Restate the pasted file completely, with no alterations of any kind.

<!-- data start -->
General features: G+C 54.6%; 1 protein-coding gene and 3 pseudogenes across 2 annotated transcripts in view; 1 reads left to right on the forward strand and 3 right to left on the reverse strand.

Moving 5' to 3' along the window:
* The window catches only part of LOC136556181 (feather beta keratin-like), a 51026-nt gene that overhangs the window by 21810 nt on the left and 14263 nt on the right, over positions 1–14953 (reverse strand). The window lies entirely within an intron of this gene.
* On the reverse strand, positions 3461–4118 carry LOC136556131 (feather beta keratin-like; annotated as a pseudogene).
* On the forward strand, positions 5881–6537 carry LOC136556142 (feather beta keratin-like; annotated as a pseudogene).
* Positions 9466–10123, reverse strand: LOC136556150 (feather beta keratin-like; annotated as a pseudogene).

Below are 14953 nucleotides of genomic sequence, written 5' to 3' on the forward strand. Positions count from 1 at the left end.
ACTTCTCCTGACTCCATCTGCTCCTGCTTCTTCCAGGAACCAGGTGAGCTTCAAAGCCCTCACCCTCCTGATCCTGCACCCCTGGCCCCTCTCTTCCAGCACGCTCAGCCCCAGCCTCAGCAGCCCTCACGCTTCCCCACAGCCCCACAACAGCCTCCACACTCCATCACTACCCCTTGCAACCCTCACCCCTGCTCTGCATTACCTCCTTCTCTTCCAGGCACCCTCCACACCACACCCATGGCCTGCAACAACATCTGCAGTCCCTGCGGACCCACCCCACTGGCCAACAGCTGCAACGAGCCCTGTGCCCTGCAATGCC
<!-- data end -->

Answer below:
General features: G+C 54.6%; 1 protein-coding gene and 3 pseudogenes across 2 annotated transcripts in view; 1 reads left to right on the forward strand and 3 right to left on the reverse strand.

Moving 5' to 3' along the window:
* The window catches only part of LOC136556181 (feather beta keratin-like), a 51026-nt gene that overhangs the window by 21810 nt on the left and 14263 nt on the right, over positions 1–14953 (reverse strand). The window lies entirely within an intron of this gene.
* On the reverse strand, positions 3461–4118 carry LOC136556131 (feather beta keratin-like; annotated as a pseudogene).
* On the forward strand, positions 5881–6537 carry LOC136556142 (feather beta keratin-like; annotated as a pseudogene).
* Positions 9466–10123, reverse strand: LOC136556150 (feather beta keratin-like; annotated as a pseudogene).

Below are 14953 nucleotides of genomic sequence, written 5' to 3' on the forward strand. Positions count from 1 at the left end.
ACTTCTCCTGACTCCATCTGCTCCTGCTTCTTCCAGGAACCAGGTGAGCTTCAAAGCCCTCACCCTCCTGATCCTGCACCCCTGGCCCCTCTCTTCCAGCACGCTCAGCCCCAGCCTCAGCAGCCCTCACGCTTCCCCACAGCCCCACAACAGCCTCCACACTCCATCACTACCCCTTGCAACCCTCACCCCTGCTCTGCATTACCTCCTTCTCTTCCAGGCACCCTCCACACCACACCCATGGCCTGCAACAACATCTGCAGTCCCTGCGGACCCACCCCACTGGCCAACAGCTGCAACGAGCCCTGTGCCCTGCAATGCC